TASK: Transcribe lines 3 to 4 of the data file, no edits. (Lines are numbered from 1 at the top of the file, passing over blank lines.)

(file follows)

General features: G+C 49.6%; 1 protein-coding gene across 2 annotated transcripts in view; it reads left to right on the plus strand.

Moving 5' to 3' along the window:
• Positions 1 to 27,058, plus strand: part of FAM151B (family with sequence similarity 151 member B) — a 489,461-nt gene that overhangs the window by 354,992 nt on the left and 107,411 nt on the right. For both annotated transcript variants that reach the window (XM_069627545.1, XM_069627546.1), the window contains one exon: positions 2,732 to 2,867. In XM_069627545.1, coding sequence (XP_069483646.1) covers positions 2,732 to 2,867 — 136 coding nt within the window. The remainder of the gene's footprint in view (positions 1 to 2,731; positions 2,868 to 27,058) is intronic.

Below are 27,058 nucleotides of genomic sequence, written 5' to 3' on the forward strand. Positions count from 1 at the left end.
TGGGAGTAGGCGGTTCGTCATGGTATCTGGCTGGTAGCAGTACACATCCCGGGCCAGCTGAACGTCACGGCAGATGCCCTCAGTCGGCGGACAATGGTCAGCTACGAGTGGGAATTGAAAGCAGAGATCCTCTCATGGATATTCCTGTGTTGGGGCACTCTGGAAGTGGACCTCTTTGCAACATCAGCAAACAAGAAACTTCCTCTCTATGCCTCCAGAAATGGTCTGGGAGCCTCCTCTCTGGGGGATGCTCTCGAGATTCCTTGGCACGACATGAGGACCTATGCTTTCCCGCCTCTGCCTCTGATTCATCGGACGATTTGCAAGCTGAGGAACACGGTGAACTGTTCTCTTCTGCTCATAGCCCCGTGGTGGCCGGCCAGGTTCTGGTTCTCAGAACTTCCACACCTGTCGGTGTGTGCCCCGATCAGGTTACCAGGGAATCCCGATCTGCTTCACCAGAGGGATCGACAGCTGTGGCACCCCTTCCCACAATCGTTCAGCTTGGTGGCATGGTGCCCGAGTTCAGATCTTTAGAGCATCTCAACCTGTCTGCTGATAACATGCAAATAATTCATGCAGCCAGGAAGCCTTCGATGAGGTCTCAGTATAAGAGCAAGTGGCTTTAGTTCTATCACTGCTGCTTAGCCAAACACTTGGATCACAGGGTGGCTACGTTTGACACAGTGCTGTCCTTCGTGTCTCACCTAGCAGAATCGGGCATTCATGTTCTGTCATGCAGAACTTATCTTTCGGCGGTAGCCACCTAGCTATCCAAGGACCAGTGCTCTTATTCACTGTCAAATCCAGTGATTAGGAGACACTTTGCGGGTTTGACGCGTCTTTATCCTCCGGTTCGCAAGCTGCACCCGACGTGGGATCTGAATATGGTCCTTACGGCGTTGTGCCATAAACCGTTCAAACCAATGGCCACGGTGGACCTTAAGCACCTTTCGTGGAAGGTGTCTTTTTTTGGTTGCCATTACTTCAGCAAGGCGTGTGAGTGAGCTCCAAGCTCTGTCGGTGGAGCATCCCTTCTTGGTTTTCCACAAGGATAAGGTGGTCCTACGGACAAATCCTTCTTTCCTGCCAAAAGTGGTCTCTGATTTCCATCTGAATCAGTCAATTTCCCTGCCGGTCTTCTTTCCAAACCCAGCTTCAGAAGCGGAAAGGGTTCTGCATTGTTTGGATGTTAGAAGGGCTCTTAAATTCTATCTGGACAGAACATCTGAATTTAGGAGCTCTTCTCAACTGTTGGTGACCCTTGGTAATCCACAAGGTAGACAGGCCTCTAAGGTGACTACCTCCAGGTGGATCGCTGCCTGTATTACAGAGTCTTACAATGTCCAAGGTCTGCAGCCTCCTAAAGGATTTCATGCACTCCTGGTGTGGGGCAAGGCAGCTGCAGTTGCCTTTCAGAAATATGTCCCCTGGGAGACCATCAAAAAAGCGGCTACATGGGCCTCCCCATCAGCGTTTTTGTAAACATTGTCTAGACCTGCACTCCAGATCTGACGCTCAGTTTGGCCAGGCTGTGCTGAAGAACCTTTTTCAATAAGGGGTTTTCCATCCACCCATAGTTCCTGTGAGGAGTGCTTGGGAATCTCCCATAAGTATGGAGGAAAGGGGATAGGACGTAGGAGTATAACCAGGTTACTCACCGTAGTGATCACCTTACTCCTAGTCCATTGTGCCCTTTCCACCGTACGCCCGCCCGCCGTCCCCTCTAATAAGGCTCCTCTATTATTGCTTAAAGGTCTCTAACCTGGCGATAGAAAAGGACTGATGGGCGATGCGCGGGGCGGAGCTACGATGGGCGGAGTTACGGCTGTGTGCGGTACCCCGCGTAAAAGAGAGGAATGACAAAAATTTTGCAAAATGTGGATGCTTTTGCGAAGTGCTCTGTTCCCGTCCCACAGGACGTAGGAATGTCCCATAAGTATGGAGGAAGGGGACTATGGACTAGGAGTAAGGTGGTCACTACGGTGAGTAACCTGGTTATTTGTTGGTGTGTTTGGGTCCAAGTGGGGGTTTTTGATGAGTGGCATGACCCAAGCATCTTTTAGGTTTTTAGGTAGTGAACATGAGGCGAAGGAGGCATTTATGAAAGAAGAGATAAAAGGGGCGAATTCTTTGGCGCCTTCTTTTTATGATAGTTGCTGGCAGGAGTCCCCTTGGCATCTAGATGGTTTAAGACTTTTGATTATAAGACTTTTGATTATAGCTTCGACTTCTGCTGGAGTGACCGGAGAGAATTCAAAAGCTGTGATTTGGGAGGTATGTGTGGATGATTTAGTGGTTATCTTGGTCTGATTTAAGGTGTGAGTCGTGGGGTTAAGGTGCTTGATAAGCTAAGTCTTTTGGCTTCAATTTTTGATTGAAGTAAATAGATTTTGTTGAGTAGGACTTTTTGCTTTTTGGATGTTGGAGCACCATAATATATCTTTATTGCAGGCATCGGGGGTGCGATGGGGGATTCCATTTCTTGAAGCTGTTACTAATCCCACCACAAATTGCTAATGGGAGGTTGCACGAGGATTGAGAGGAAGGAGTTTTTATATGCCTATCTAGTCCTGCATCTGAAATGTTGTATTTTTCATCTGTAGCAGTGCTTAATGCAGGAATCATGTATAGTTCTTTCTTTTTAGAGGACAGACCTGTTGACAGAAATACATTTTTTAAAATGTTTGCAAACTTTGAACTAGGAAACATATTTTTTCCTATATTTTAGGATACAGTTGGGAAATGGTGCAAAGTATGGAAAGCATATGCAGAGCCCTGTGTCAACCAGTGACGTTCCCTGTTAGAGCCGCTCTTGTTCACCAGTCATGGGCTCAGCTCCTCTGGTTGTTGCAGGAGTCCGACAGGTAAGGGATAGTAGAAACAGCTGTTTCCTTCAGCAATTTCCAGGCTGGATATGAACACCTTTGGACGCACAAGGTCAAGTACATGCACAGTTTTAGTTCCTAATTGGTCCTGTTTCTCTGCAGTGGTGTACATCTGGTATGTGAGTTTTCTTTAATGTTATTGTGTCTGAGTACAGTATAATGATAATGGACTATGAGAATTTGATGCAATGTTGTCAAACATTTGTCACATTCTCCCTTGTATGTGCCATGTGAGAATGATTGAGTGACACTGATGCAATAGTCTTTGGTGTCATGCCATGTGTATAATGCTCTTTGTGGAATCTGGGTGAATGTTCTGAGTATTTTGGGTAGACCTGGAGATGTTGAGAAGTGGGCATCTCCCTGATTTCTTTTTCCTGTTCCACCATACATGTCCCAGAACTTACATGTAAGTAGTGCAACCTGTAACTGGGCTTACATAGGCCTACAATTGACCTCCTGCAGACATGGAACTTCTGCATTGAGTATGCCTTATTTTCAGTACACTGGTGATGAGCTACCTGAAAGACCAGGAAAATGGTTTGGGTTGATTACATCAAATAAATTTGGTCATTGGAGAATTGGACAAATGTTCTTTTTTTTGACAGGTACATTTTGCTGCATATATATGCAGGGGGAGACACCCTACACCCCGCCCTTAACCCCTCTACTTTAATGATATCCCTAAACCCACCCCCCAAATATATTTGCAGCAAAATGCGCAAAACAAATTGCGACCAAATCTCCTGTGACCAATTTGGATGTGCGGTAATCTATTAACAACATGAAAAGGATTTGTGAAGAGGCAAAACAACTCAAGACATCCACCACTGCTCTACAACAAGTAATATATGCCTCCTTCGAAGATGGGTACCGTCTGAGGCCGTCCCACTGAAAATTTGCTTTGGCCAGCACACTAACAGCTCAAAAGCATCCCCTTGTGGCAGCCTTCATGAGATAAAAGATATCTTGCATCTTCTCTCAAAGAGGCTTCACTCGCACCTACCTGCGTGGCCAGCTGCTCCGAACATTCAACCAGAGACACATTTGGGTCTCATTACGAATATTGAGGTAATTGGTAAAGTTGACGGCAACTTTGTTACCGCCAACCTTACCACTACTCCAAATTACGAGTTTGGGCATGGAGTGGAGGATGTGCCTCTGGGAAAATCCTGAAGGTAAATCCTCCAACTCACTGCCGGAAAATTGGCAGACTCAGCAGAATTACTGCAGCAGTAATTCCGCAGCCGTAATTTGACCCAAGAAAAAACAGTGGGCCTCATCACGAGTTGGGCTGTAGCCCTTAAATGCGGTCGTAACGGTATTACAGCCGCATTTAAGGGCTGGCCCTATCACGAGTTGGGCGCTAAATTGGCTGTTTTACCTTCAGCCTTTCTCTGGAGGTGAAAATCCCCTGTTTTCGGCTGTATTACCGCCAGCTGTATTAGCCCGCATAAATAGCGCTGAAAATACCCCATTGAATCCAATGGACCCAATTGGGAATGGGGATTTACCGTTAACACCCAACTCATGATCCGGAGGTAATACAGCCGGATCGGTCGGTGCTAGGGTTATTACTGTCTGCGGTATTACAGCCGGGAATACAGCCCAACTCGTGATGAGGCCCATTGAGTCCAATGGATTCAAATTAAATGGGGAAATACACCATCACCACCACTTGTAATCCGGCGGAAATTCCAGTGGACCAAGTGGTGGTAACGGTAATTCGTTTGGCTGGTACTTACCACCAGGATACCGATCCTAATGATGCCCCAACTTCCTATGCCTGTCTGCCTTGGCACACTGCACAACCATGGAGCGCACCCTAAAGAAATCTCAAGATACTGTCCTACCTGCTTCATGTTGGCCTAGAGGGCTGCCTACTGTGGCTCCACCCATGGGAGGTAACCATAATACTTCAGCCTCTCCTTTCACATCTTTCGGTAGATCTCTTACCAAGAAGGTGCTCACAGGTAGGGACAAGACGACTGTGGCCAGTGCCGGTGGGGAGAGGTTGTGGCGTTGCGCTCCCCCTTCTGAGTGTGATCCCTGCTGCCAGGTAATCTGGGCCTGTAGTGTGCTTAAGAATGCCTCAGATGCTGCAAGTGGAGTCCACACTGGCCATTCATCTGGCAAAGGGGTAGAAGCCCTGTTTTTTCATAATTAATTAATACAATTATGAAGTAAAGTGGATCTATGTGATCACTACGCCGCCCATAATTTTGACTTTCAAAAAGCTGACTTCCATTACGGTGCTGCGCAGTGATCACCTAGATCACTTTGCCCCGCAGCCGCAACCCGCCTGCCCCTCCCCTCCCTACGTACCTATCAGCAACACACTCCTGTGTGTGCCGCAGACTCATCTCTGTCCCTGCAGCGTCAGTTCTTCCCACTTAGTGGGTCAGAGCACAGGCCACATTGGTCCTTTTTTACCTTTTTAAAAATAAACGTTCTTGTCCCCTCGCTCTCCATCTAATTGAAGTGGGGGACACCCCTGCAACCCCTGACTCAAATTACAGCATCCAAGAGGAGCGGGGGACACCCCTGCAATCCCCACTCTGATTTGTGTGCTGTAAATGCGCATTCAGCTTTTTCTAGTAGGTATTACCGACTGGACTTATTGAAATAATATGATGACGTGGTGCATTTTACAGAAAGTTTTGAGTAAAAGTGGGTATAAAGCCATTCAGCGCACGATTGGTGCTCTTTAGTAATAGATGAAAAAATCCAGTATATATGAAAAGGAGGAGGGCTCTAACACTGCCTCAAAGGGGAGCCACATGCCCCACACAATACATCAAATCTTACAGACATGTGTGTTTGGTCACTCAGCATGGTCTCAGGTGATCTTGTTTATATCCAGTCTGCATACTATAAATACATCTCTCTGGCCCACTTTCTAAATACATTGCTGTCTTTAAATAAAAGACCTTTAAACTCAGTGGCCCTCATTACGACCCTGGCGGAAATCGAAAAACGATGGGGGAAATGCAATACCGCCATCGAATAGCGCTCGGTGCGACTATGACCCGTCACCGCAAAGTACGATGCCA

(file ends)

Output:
• Positions 1 to 27,058, plus strand: part of FAM151B (family with sequence similarity 151 member B) — a 489,461-nt gene that overhangs the window by 354,992 nt on the left and 107,411 nt on the right. For both annotated transcript variants that reach the window (XM_069627545.1, XM_069627546.1), the window contains one exon: positions 2,732 to 2,867. In XM_069627545.1, coding sequence (XP_069483646.1) covers positions 2,732 to 2,867 — 136 coding nt within the window. The remainder of the gene's footprint in view (positions 1 to 2,731; positions 2,868 to 27,058) is intronic.

Below are 27,058 nucleotides of genomic sequence, written 5' to 3' on the forward strand. Positions count from 1 at the left end.